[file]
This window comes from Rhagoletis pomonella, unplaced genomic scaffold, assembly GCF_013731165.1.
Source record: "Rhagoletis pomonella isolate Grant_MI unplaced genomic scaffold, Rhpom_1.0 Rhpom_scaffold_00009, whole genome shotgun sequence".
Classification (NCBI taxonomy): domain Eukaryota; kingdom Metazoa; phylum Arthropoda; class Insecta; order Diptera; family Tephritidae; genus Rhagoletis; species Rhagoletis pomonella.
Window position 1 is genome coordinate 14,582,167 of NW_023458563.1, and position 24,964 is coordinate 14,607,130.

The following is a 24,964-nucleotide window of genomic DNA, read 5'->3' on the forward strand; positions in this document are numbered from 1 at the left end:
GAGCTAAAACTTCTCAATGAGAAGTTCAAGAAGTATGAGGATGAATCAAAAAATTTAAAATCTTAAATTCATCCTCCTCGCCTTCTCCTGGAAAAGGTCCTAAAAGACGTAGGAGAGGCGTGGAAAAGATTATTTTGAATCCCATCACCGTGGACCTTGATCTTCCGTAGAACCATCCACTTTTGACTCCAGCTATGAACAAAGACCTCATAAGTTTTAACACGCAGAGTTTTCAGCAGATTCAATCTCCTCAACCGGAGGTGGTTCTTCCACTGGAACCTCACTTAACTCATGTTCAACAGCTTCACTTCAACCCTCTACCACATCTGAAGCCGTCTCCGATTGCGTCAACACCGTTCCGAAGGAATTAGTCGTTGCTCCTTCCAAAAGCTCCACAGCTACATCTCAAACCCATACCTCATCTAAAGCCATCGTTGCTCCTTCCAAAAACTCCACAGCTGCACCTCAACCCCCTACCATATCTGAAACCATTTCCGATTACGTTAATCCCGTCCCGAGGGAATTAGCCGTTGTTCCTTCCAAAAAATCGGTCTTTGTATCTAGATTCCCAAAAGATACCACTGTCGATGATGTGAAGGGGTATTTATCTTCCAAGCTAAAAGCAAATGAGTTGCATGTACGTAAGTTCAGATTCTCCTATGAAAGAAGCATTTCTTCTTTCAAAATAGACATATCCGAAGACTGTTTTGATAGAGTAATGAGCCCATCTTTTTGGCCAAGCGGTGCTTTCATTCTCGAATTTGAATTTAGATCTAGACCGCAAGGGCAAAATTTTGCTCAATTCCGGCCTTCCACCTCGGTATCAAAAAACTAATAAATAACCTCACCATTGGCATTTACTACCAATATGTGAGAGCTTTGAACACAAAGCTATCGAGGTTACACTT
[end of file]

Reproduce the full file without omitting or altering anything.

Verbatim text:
This window comes from Rhagoletis pomonella, unplaced genomic scaffold, assembly GCF_013731165.1.
Source record: "Rhagoletis pomonella isolate Grant_MI unplaced genomic scaffold, Rhpom_1.0 Rhpom_scaffold_00009, whole genome shotgun sequence".
Classification (NCBI taxonomy): domain Eukaryota; kingdom Metazoa; phylum Arthropoda; class Insecta; order Diptera; family Tephritidae; genus Rhagoletis; species Rhagoletis pomonella.
Window position 1 is genome coordinate 14,582,167 of NW_023458563.1, and position 24,964 is coordinate 14,607,130.

The following is a 24,964-nucleotide window of genomic DNA, read 5'->3' on the forward strand; positions in this document are numbered from 1 at the left end:
GAGCTAAAACTTCTCAATGAGAAGTTCAAGAAGTATGAGGATGAATCAAAAAATTTAAAATCTTAAATTCATCCTCCTCGCCTTCTCCTGGAAAAGGTCCTAAAAGACGTAGGAGAGGCGTGGAAAAGATTATTTTGAATCCCATCACCGTGGACCTTGATCTTCCGTAGAACCATCCACTTTTGACTCCAGCTATGAACAAAGACCTCATAAGTTTTAACACGCAGAGTTTTCAGCAGATTCAATCTCCTCAACCGGAGGTGGTTCTTCCACTGGAACCTCACTTAACTCATGTTCAACAGCTTCACTTCAACCCTCTACCACATCTGAAGCCGTCTCCGATTGCGTCAACACCGTTCCGAAGGAATTAGTCGTTGCTCCTTCCAAAAGCTCCACAGCTACATCTCAAACCCATACCTCATCTAAAGCCATCGTTGCTCCTTCCAAAAACTCCACAGCTGCACCTCAACCCCCTACCATATCTGAAACCATTTCCGATTACGTTAATCCCGTCCCGAGGGAATTAGCCGTTGTTCCTTCCAAAAAATCGGTCTTTGTATCTAGATTCCCAAAAGATACCACTGTCGATGATGTGAAGGGGTATTTATCTTCCAAGCTAAAAGCAAATGAGTTGCATGTACGTAAGTTCAGATTCTCCTATGAAAGAAGCATTTCTTCTTTCAAAATAGACATATCCGAAGACTGTTTTGATAGAGTAATGAGCCCATCTTTTTGGCCAAGCGGTGCTTTCATTCTCGAATTTGAATTTAGATCTAGACCGCAAGGGCAAAATTTTGCTCAATTCCGGCCTTCCACCTCGGTATCAAAAAACTAATAAATAACCTCACCATTGGCATTTACTACCAATATGTGAGAGCTTTGAACACAAAGCTATCGAGGTTACACTT